Format

Send to

Choose Destination
Am J Hum Genet. 2019 May 2;104(5):802-814. doi: 10.1016/j.ajhg.2019.03.002. Epub 2019 Apr 12.

Dynamic Scan Procedure for Detecting Rare-Variant Association Regions in Whole-Genome Sequencing Studies.

Author information

1
Department of Biostatistics, Harvard T.H. Chan School of Public Health, Boston, MA 02115, USA.
2
Department of Population Health Sciences, University of Utah, Salt Lake City, UT 84108, USA.
3
Human Genetics Center, Department of Epidemiology, Human Genetics and Environmental Sciences, School of Public Health, the University of Texas Health Science Center at Houston, Houston, TX 77030, USA; Center for Precision Health, School of Public Health and School of Biomedical Informatics, the University of Texas Health Science Center at Houston, Houston, TX 77030, USA.
4
Human Genetics Center, Department of Epidemiology, Human Genetics and Environmental Sciences, School of Public Health, the University of Texas Health Science Center at Houston, Houston, TX 77030, USA.
5
Human Genetics Center, Department of Epidemiology, Human Genetics and Environmental Sciences, School of Public Health, the University of Texas Health Science Center at Houston, Houston, TX 77030, USA; Human Genome Sequencing Center, Baylor College of Medicine, Houston, TX 77030, USA.
6
Department of Biostatistics, Harvard T.H. Chan School of Public Health, Boston, MA 02115, USA; Department of Statistics, Harvard University, Cambridge, MA 02138, USA. Electronic address: xlin@hsph.harvard.edu.

Abstract

Whole-genome sequencing (WGS) studies are being widely conducted in order to identify rare variants associated with human diseases and disease-related traits. Classical single-marker association analyses for rare variants have limited power, and variant-set-based analyses are commonly used by researchers for analyzing rare variants. However, existing variant-set-based approaches need to pre-specify genetic regions for analysis; hence, they are not directly applicable to WGS data because of the large number of intergenic and intron regions that consist of a massive number of non-coding variants. The commonly used sliding-window method requires the pre-specification of fixed window sizes, which are often unknown as a priori, are difficult to specify in practice, and are subject to limitations given that the sizes of genetic-association regions are likely to vary across the genome and phenotypes. We propose a computationally efficient and dynamic scan-statistic method (Scan the Genome [SCANG]) for analyzing WGS data; this method flexibly detects the sizes and the locations of rare-variant association regions without the need to specify a prior, fixed window size. The proposed method controls for the genome-wise type I error rate and accounts for the linkage disequilibrium among genetic variants. It allows the detected sizes of rare-variant association regions to vary across the genome. Through extensive simulated studies that consider a wide variety of scenarios, we show that SCANG substantially outperforms several alternative methods for detecting rare-variant-associations while controlling for the genome-wise type I error rates. We illustrate SCANG by analyzing the WGS lipids data from the Atherosclerosis Risk in Communities (ARIC) study.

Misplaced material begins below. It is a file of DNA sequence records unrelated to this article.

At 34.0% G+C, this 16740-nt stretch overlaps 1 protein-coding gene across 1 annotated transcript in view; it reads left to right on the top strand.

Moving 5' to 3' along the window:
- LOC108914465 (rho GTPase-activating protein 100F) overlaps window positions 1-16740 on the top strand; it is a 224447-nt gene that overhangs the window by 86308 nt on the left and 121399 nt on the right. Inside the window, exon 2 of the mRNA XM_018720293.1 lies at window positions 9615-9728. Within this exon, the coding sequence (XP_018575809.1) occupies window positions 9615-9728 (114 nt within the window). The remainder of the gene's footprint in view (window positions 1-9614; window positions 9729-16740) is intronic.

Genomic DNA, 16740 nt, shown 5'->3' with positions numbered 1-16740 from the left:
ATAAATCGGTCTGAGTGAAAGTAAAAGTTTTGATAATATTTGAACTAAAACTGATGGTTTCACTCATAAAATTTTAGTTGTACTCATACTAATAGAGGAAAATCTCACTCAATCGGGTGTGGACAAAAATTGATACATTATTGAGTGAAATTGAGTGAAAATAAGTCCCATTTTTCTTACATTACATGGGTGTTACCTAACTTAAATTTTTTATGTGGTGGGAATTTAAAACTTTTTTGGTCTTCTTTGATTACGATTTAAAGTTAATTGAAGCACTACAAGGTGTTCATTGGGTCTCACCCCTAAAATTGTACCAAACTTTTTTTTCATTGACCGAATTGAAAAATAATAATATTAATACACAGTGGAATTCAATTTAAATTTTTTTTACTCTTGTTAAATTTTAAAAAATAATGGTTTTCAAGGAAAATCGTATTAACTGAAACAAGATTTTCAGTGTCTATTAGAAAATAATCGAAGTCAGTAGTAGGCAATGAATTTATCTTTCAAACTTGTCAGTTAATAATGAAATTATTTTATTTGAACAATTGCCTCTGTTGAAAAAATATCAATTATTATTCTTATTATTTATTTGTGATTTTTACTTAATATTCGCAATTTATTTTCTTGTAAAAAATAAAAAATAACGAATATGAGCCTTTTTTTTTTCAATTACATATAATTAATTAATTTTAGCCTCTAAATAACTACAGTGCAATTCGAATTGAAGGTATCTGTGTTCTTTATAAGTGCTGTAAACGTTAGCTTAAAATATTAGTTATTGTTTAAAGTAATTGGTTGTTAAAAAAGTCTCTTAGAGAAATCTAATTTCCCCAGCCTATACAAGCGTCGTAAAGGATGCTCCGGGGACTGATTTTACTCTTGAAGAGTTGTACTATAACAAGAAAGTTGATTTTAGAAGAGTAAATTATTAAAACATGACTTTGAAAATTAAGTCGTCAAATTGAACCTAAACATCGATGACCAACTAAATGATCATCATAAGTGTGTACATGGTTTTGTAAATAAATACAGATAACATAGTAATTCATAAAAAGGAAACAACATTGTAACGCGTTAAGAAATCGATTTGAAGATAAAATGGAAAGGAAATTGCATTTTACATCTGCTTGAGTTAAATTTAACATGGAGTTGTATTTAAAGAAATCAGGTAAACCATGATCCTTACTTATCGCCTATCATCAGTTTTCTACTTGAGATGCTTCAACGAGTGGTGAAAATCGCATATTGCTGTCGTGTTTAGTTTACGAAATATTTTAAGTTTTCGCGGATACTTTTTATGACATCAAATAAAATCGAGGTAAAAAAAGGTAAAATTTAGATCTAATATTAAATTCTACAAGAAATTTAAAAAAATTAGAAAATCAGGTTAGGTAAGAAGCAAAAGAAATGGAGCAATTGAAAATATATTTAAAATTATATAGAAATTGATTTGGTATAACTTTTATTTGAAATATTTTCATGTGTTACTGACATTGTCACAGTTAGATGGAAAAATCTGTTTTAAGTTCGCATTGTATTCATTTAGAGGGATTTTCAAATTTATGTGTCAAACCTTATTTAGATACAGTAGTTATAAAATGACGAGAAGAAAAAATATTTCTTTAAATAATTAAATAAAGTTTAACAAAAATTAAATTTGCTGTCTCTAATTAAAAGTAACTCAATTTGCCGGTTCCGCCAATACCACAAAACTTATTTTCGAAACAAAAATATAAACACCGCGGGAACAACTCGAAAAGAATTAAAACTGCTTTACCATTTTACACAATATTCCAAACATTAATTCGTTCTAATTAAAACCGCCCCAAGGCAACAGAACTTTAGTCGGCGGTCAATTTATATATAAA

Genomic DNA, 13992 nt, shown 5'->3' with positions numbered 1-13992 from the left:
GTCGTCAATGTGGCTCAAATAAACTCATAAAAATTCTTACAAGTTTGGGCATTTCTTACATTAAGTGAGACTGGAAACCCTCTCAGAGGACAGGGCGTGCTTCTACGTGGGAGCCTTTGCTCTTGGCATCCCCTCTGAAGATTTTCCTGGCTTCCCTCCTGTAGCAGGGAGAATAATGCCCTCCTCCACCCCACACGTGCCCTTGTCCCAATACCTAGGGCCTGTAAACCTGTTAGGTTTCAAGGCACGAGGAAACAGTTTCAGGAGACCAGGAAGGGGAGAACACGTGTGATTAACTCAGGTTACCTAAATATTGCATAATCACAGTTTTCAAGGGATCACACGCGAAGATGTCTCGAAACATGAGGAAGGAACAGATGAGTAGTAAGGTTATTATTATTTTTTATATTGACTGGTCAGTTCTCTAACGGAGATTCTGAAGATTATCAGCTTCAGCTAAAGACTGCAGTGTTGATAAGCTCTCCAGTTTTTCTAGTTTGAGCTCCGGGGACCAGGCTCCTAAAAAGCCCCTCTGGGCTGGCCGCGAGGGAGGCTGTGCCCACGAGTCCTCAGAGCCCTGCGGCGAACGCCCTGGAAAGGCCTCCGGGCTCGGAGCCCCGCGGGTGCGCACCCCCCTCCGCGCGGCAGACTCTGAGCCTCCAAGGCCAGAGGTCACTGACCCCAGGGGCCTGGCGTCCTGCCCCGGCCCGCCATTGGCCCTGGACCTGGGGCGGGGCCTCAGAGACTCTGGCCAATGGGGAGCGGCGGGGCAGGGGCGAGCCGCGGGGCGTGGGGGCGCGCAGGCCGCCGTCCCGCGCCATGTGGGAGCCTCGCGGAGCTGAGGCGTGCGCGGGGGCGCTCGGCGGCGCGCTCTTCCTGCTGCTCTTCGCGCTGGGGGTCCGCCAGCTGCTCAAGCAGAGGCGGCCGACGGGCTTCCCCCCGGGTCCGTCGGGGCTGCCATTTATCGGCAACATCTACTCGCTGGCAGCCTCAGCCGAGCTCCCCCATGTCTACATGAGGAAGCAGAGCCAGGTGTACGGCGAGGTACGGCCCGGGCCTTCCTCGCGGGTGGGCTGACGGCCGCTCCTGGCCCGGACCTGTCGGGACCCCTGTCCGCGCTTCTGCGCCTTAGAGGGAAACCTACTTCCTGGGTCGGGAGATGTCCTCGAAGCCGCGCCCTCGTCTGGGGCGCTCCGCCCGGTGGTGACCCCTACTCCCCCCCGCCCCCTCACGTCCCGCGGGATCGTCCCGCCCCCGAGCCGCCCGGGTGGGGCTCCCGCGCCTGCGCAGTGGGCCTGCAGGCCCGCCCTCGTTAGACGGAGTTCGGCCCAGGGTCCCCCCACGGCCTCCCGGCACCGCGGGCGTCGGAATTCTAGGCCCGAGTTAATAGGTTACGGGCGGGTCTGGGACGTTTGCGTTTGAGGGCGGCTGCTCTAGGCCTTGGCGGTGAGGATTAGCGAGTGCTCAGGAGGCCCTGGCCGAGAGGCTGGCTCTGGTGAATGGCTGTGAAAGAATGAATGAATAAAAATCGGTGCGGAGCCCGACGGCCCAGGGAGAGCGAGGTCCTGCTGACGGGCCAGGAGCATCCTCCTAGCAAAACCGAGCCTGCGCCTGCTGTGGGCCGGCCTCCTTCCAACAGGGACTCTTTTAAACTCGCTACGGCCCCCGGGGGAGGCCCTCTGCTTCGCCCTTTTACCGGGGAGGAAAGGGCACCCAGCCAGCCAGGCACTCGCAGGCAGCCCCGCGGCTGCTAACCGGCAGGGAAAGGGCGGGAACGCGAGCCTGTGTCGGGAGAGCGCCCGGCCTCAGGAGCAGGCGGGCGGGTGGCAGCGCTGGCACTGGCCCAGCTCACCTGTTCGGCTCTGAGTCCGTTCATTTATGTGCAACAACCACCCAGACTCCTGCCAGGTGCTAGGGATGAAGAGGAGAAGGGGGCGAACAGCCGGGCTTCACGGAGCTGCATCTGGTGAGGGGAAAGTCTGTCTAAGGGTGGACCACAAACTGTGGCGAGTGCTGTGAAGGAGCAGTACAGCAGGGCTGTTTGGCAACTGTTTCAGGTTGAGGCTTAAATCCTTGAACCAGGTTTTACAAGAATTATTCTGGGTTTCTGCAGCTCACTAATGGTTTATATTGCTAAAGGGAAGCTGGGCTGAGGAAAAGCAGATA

KEYWORDS:

dynamic windows; family-wise error rate; genome-wise error rate; power; rare variant analysis; scan statistics; whole-genome sequencing association studies

PMID:
30982610
PMCID:
PMC6507043
[Available on 2019-11-02]
DOI:
10.1016/j.ajhg.2019.03.002

Supplemental Content

Full text links

Icon for Elsevier Science
Loading ...
Support Center